In 2001, Moscow submitted a claim to the 1240 mile underwater Lomonosov Ridge to the UN CLCS, arguing that the ridge is an extension of the Siberian landmass . If the Commission were to recognize the ridge as Russian territory, Russia would extend its EEZ nearly all the way to the North Pole. In an effort to symbolically bolster their claim, a Russian science expedition used a mini-sub to plant a flag in the Arctic seabed under the North Pole in 2007.
More recently, a report released by the Russian National Security Council reveals that Moscow expects the Arctic to become its’ primary resource base by 2020. The report also goes on to outline plans for the formation of a specialized military force responsible for protecting Russian interests in the Arctic .
The United States
American interests in the region include: Limiting Russian economic and military expansion into the area, pressing for the Northwest Passage to be classified as international waters, and securing a favorable agreement with Canada on the Alaska-Yukon sea border, location of the lucrative Arctic Alaska basin. American efforts to legally extend claims to the Arctic continental shelf are complicated by the fact that America has yet to ratify the UN Convention on the Law of the Sea, and is thus excluded from the legal process that other Arctic states are engaged in.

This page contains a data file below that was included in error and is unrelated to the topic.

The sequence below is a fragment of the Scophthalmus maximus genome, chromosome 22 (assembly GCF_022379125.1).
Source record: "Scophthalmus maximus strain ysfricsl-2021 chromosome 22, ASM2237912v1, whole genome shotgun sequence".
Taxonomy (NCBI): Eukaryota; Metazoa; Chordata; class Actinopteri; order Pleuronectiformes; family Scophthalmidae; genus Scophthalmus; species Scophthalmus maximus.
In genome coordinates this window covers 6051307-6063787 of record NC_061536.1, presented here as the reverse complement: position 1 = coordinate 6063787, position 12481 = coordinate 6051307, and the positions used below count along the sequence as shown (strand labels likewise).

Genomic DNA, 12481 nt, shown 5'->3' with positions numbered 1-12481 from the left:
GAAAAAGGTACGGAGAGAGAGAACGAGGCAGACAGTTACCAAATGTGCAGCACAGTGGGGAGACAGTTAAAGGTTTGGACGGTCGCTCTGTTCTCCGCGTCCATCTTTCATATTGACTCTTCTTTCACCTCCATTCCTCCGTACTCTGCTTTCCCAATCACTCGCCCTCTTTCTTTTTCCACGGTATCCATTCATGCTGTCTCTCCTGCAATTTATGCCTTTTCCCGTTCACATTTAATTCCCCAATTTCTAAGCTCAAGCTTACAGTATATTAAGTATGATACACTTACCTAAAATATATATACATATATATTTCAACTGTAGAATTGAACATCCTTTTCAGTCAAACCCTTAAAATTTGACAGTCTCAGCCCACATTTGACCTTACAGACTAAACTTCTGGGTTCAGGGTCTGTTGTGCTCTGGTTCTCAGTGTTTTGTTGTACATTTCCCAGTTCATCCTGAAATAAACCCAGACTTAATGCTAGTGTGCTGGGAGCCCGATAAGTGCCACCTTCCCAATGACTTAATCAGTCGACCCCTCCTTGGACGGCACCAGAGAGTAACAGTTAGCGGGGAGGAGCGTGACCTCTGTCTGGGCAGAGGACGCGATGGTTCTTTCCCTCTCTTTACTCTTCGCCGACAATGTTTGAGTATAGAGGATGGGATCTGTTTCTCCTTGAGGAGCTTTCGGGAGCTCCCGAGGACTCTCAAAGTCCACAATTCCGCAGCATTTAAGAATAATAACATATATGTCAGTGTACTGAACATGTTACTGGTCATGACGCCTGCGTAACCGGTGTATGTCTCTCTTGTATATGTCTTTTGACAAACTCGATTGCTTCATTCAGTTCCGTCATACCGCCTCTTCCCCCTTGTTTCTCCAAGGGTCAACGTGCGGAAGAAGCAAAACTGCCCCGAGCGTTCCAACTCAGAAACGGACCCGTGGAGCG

Canadian geography allows for a potentially large claim on the Arctic shelf, one that could even argue that the Lomonosov Ridge is an underwater extension of Ellesmere Island . The Canadian claim to the UN CLCS is most likely to conflict with those of Russia and Denmark.
Arctic sovereignty is an increasingly visible issue on the Canadian political radar. As such, the Canadian government has announced several steps aimed at strengthening the Canadian claim. These steps include: Plans to purchase 8 new armed ice-breaking patrol ships, conducting high-profile military exercises and leadership visits to the Arctic, as well as announcing plans to build a military base on the northern tip of Ellesmere Island [6, 7, 8]. Canadian scientists are also working to strengthen the Canadian claim, accumulating geological data and mapping the Arctic floor for use in Canada’s eventual submission to the UN CLCS. Canada must submit all evidence to the UN CLCS by 2013.